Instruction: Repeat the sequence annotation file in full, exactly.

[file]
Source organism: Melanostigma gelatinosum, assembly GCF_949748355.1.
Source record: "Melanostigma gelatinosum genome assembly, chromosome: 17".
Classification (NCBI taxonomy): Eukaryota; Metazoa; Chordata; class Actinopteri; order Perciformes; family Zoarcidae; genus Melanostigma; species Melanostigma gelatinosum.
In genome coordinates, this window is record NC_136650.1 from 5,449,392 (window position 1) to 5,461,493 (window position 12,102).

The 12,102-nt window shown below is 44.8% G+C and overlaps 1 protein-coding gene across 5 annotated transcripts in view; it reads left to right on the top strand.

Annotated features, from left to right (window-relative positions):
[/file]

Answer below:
Source organism: Melanostigma gelatinosum, assembly GCF_949748355.1.
Source record: "Melanostigma gelatinosum genome assembly, chromosome: 17".
Classification (NCBI taxonomy): Eukaryota; Metazoa; Chordata; class Actinopteri; order Perciformes; family Zoarcidae; genus Melanostigma; species Melanostigma gelatinosum.
In genome coordinates, this window is record NC_136650.1 from 5,449,392 (window position 1) to 5,461,493 (window position 12,102).

The 12,102-nt window shown below is 44.8% G+C and overlaps 1 protein-coding gene across 5 annotated transcripts in view; it reads left to right on the top strand.

Annotated features, from left to right (window-relative positions):